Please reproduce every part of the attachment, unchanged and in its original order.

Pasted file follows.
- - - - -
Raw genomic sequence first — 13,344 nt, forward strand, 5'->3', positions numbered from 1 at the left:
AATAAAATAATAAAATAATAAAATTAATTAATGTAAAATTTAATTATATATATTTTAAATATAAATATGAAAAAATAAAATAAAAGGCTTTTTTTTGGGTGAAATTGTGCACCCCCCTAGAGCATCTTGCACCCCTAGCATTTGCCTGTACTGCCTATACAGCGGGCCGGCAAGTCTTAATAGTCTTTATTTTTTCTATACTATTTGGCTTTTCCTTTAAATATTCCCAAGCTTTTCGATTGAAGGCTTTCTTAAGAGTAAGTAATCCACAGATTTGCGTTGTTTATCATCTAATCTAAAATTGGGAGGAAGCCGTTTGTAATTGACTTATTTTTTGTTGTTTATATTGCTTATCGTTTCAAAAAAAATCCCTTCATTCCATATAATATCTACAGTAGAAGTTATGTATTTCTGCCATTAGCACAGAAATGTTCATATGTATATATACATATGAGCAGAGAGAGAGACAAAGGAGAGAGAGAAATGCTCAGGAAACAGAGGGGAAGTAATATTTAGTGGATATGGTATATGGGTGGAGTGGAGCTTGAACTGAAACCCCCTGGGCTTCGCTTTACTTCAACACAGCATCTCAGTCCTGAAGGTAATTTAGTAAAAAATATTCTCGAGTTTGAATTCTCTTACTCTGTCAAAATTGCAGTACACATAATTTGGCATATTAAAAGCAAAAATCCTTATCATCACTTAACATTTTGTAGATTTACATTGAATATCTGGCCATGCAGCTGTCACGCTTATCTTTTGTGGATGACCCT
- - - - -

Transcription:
Raw genomic sequence first — 13,344 nt, forward strand, 5'->3', positions numbered from 1 at the left:
AATAAAATAATAAAATAATAAAATTAATTAATGTAAAATTTAATTATATATATTTTAAATATAAATATGAAAAAATAAAATAAAAGGCTTTTTTTTGGGTGAAATTGTGCACCCCCCTAGAGCATCTTGCACCCCTAGCATTTGCCTGTACTGCCTATACAGCGGGCCGGCAAGTCTTAATAGTCTTTATTTTTTCTATACTATTTGGCTTTTCCTTTAAATATTCCCAAGCTTTTCGATTGAAGGCTTTCTTAAGAGTAAGTAATCCACAGATTTGCGTTGTTTATCATCTAATCTAAAATTGGGAGGAAGCCGTTTGTAATTGACTTATTTTTTGTTGTTTATATTGCTTATCGTTTCAAAAAAAATCCCTTCATTCCATATAATATCTACAGTAGAAGTTATGTATTTCTGCCATTAGCACAGAAATGTTCATATGTATATATACATATGAGCAGAGAGAGAGACAAAGGAGAGAGAGAAATGCTCAGGAAACAGAGGGGAAGTAATATTTAGTGGATATGGTATATGGGTGGAGTGGAGCTTGAACTGAAACCCCCTGGGCTTCGCTTTACTTCAACACAGCATCTCAGTCCTGAAGGTAATTTAGTAAAAAATATTCTCGAGTTTGAATTCTCTTACTCTGTCAAAATTGCAGTACACATAATTTGGCATATTAAAAGCAAAAATCCTTATCATCACTTAACATTTTGTAGATTTACATTGAATATCTGGCCATGCAGCTGTCACGCTTATCTTTTGTGGATGACCCT